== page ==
Characterization of Hypermutator Pseudomonas aeruginosa Isolates from Patients with Cystic Fibrosis in Australia

Research output: Contribution to journalJournal article – Annual report year: 2019Researchpeer-review

DOI

  • Author: Rees, Vanessa Emily

    Bacterial Synthetic Biology, Novo Nordisk Foundation Center for Biosustainability, Technical University of Denmark, Kemitorvet, 2800, Kgs. Lyngby, Denmark

  • Author: Deveson Lucas, Deanna S.

    Monash University, Australia

  • Author: López-Causapé, Carla

    Hospital Universitario Son Espases, Spain

  • Author: Huang, Yuling

    Monash University, Australia

  • Author: Kotsimbos, Tom

    Monash University, Australia

  • Author: Bulitta, Jürgen B.

    University of Florida, United States

  • Author: Rees, Murray C.

    Monash University, Australia

  • Author: Barugahare, Adele

  • Author: Peleg, Anton Y.

  • Author: Nation, Roger L.

    Monash University, Australia

  • Author: Oliver, Antonio

    Hospital Universitario Son Espases, Spain

  • Author: Boyce, John D.

    Monash University, Australia

  • Author: Landersdorfer, Cornelia B.

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Hypermutable Pseudomonas aeruginosa isolates (hypermutators) have been identified in patients with cystic fibrosis (CF) and are associated with reduced lung function. Hypermutators display a greatly increased mutation rate and an enhanced ability to become resistant to antibiotics during treatment. Their prevalence has been established among patients with CF, but it has not been determined for patients with CF in Australia. This study aimed to determine the prevalence of hypermutable P. aeruginosa isolates from adult patients with CF from a health care institution in Australia and to characterize the genetic diversity and antibiotic susceptibility of these isolates. A total of 59 P. aeruginosa clinical isolates from patients with CF were characterized. For all isolates, rifampin (RIF) mutation frequencies and susceptibility to a range of antibiotics were determined. Of the 59 isolates, 13 (22%) were hypermutable. Whole-genome sequences were determined for all hypermutable isolates. Core genome polymorphisms were used to assess genetic relatedness of the isolates, both to each other and to a sample of previously characterized P. aeruginosa strains. Phylogenetic analyses showed that the hypermutators were from divergent lineages and that hypermutator phenotype was mostly the result of mutations in mutL or, less commonly, in mutS. Hypermutable isolates also contained a range of mutations that are likely associated with adaptation of P. aeruginosa to the CF lung environment. Multidrug resistance was more prevalent in hypermutable than nonhypermutable isolates (38% versus 22%). This study revealed that hypermutable P. aeruginosa strains are common among isolates from patients with CF in Australia and are implicated in the emergence of antibiotic resistance.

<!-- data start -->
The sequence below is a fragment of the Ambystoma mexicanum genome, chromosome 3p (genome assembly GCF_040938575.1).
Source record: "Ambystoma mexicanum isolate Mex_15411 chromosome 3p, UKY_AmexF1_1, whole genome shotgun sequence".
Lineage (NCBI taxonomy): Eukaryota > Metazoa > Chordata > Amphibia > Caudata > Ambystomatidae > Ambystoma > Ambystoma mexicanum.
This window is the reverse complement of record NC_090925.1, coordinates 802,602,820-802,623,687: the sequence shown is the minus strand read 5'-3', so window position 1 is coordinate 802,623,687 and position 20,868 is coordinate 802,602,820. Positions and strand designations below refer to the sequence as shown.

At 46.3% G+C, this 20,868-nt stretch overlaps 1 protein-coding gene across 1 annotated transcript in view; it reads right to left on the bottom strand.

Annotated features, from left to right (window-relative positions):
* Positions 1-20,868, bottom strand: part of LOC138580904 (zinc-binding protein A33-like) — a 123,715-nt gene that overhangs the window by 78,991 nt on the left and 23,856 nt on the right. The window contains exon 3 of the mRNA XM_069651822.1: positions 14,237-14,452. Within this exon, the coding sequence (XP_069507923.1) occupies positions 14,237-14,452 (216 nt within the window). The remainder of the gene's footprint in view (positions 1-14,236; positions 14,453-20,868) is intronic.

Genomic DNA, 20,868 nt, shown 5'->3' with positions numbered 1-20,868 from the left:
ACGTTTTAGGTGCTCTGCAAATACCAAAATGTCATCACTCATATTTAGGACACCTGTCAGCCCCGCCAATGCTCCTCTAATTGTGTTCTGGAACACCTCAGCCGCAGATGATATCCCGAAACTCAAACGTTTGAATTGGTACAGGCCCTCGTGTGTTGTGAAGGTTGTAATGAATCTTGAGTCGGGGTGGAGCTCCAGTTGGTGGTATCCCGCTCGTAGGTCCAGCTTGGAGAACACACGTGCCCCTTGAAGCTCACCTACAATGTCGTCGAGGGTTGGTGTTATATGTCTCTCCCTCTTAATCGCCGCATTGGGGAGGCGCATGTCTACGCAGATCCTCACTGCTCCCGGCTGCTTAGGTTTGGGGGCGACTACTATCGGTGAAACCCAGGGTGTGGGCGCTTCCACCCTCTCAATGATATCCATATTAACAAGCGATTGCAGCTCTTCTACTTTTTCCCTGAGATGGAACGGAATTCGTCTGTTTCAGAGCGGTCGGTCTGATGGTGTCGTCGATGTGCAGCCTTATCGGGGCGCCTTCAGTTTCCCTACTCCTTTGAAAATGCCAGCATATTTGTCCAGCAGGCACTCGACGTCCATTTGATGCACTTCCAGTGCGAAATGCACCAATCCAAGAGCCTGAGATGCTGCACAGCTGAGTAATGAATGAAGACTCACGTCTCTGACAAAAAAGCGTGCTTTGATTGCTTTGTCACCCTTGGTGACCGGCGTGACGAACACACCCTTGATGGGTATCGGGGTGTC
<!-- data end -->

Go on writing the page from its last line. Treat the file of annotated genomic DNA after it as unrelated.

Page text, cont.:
Original languageEnglish
JournalAntimicrobial Agents and Chemotherapy
Pages (from-to)e02538-18
ISSN0066-4804
DOIs
Publication statusAccepted/In press - 2019
CitationsWeb of Science® Times Cited: No match on DOI

ID: 186199856